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Agriculture Minister: Farm subsidies ensured for 2024

Farm subsidies will be ensured in 2024, the minister of agriculture said on Tuesday, pledging 650 billion forints (EUR 1.7bn) of central budget funding to complement European Union rural development monies.

Speaking at his year-opening press conference, Istvan Nagy said EU sanctions against Russia and “the dumping of Ukrainian imports on the EU” were challenging, but the achievements of recent years underpinned the expectation that Hungarian agriculture would continue to thrive.

The minister said agricultural subsidies awarded to Hungarian producers hit a record high in 2023, exceeding a total 1,300 billion forints, and thanks to central budget co-financing, the government had managed to hand over subsidies in 2024 that were generous “even by European standards”.

The Hungarian government is planning to retain its ban on Ukrainian imports in 2024, and “relies on support from other EU members”, the minister said. Ukraine’s possible accession to the EU would seriously impact European producers since “they could not compete with Ukraine’s farms of hundreds of thousands of hectares”, he added.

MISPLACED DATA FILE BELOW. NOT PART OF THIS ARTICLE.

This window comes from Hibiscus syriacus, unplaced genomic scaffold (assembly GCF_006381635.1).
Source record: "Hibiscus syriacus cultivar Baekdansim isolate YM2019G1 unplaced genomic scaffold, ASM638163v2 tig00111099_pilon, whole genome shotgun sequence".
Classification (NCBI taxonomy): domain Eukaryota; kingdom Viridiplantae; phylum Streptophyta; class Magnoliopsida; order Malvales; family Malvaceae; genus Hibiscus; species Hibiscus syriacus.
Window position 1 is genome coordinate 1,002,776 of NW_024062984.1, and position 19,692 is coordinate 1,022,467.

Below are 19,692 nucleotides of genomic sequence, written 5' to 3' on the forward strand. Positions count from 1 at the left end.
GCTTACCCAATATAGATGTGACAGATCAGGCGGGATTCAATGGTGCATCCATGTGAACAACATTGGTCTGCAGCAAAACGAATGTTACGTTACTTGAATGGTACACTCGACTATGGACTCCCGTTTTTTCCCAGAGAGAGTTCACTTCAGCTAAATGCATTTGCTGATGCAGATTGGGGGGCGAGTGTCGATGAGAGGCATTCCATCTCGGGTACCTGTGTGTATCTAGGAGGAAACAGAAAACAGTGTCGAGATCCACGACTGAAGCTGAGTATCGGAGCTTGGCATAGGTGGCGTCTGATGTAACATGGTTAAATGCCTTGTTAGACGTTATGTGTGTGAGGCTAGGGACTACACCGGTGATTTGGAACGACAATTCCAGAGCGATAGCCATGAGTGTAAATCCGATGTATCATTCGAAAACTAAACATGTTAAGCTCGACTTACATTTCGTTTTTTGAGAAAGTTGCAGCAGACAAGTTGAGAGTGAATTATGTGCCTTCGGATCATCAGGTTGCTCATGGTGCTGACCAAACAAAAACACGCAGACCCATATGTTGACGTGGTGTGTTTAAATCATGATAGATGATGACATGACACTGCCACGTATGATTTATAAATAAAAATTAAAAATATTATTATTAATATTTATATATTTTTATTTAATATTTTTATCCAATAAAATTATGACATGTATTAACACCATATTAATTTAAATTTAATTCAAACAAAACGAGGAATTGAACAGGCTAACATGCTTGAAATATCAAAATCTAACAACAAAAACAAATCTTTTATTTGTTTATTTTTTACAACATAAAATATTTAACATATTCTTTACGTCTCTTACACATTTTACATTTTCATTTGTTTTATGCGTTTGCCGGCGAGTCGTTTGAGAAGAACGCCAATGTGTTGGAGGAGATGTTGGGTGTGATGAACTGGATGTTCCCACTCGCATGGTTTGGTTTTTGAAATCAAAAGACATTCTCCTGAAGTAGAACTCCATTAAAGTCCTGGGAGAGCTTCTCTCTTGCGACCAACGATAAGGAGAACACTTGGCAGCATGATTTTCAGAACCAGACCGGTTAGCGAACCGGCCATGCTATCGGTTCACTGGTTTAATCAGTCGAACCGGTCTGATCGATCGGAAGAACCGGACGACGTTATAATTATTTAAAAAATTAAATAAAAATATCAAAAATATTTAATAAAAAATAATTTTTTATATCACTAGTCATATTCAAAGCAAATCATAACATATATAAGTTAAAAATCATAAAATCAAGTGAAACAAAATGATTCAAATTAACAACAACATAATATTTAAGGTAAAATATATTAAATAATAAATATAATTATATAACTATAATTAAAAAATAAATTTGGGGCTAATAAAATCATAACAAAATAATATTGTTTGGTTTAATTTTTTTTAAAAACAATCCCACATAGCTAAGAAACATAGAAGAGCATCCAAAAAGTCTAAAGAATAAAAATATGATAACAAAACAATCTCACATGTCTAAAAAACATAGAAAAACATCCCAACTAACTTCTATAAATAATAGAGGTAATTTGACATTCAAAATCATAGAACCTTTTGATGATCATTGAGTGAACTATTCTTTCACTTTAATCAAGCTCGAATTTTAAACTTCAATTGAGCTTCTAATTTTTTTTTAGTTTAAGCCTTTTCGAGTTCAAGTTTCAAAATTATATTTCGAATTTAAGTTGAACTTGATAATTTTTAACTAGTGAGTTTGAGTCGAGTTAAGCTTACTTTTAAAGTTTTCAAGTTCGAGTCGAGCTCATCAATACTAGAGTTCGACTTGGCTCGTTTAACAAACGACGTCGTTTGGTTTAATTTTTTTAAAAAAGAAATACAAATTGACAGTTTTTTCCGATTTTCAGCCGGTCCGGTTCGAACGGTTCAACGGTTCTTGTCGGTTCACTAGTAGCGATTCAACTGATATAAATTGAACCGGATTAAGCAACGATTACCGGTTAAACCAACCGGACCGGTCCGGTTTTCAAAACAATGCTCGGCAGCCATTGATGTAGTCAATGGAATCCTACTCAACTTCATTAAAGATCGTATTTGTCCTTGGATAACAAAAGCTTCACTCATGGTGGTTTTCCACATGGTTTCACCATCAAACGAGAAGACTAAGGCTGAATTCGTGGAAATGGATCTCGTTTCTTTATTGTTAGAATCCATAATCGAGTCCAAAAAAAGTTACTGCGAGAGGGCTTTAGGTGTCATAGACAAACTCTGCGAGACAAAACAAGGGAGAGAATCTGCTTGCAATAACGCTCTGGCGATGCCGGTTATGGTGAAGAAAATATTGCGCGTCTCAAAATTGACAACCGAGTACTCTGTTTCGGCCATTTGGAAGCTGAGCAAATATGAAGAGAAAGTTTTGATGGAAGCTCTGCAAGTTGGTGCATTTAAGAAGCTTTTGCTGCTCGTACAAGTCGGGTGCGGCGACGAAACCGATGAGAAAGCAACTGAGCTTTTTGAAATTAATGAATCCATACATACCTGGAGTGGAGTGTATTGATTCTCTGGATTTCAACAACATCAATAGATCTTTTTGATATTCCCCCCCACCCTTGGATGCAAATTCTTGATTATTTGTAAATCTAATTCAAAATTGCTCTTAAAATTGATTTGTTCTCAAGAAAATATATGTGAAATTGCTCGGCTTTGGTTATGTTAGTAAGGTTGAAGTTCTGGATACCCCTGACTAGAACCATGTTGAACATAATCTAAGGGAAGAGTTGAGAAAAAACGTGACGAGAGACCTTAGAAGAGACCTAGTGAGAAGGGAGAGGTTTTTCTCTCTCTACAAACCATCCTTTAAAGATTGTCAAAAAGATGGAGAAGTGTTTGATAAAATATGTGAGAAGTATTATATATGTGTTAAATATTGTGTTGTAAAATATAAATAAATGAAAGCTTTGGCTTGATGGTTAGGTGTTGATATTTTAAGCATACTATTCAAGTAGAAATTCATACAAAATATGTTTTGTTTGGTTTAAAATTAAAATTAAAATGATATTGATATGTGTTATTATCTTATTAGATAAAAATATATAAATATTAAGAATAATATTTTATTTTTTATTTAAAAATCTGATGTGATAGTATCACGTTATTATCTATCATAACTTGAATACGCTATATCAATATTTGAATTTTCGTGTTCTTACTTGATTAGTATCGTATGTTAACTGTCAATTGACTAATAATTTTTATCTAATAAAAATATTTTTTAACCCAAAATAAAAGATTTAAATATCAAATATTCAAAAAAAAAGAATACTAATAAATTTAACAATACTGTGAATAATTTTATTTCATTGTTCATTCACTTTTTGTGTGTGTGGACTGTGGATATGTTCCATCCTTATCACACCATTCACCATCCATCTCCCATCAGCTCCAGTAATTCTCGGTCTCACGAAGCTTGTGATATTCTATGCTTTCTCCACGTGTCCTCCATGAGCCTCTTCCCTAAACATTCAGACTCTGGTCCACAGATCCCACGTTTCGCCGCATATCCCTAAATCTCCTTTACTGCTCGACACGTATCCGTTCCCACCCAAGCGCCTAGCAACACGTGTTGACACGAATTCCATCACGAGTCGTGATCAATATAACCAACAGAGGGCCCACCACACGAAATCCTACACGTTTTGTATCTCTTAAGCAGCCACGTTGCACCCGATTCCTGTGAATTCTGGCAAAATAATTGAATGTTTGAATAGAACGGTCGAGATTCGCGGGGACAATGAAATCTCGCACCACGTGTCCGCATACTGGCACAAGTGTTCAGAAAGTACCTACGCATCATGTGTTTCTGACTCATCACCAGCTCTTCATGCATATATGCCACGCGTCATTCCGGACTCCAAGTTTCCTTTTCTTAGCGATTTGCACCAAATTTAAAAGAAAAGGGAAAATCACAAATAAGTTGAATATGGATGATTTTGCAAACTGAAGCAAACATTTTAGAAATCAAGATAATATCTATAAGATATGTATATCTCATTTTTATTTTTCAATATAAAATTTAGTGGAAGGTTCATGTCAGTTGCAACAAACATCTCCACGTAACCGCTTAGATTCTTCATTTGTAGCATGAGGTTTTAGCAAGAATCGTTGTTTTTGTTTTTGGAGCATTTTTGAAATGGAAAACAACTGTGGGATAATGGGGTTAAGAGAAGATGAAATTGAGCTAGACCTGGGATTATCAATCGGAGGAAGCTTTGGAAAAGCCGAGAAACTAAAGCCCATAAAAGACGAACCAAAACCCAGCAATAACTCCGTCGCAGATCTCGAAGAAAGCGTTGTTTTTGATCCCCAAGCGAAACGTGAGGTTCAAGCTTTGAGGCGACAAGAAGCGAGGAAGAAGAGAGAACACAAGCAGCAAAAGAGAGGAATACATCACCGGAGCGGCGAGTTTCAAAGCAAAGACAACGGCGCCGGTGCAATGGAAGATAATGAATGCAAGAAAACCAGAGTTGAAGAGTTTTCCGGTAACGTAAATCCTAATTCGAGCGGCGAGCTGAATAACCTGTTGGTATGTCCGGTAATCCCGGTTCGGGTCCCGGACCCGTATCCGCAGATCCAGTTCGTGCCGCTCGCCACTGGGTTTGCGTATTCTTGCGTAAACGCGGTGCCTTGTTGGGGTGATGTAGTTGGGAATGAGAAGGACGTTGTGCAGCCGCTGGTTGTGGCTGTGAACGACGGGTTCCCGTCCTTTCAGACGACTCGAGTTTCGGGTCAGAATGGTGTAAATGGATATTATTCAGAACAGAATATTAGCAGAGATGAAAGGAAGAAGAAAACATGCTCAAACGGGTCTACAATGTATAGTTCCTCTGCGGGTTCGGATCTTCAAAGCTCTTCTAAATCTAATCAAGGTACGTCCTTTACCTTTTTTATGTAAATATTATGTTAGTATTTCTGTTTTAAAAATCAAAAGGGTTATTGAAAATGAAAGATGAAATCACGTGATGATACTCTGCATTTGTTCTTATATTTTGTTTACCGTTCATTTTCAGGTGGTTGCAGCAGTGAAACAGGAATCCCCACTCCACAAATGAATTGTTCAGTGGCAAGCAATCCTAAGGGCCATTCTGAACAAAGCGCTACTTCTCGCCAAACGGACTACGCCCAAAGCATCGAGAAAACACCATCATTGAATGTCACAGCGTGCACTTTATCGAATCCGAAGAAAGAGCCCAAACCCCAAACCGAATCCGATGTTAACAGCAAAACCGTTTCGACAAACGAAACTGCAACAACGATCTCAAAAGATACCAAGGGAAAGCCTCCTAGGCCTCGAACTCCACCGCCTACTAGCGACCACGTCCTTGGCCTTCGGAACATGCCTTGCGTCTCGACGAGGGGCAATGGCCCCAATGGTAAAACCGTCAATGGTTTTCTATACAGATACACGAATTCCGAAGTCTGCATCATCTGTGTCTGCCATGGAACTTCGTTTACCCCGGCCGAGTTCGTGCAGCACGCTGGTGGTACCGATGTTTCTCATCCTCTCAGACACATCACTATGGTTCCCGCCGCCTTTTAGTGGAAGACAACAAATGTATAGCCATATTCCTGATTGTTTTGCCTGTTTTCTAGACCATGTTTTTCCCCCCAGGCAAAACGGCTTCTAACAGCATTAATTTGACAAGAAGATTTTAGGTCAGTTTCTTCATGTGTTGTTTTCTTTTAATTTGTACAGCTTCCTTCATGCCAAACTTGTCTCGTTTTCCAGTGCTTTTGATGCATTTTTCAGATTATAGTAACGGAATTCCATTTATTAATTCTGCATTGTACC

The minister said ensuring subsidies and subsidised loans to farmers would continue to be a government priority. “While in other states of Europe producers are faced with cuts, in Hungary both large and small farms are offered opportunities to become more efficient,” he said. Hungary’s agricultural tenders “are transparent and predictable”, he added.

Those tenders will ensure a total 1,500 billion forints for economic developments and 1,000 billion forints for projects “to build a green future”, the minister said.

Concerning Hungary’s European Union presidency in the second half of the year, Nagy said the government had “clear-cut” plans. The six months available must be used “to revise crisis-management measures with special regard to market and climatic conditions, and Europe’s food security,” he said.

Fast changes necessitate boosting agricultural and food research to increase adaptability, he said, adding that increasing effectiveness, building systems to ensure joint purchases and sensibly using resources were top priorities.

Shifting to specialised production or ecological production could be a viable option for many farms, the minister said, adding that such products would also apply for assistance from next year on.

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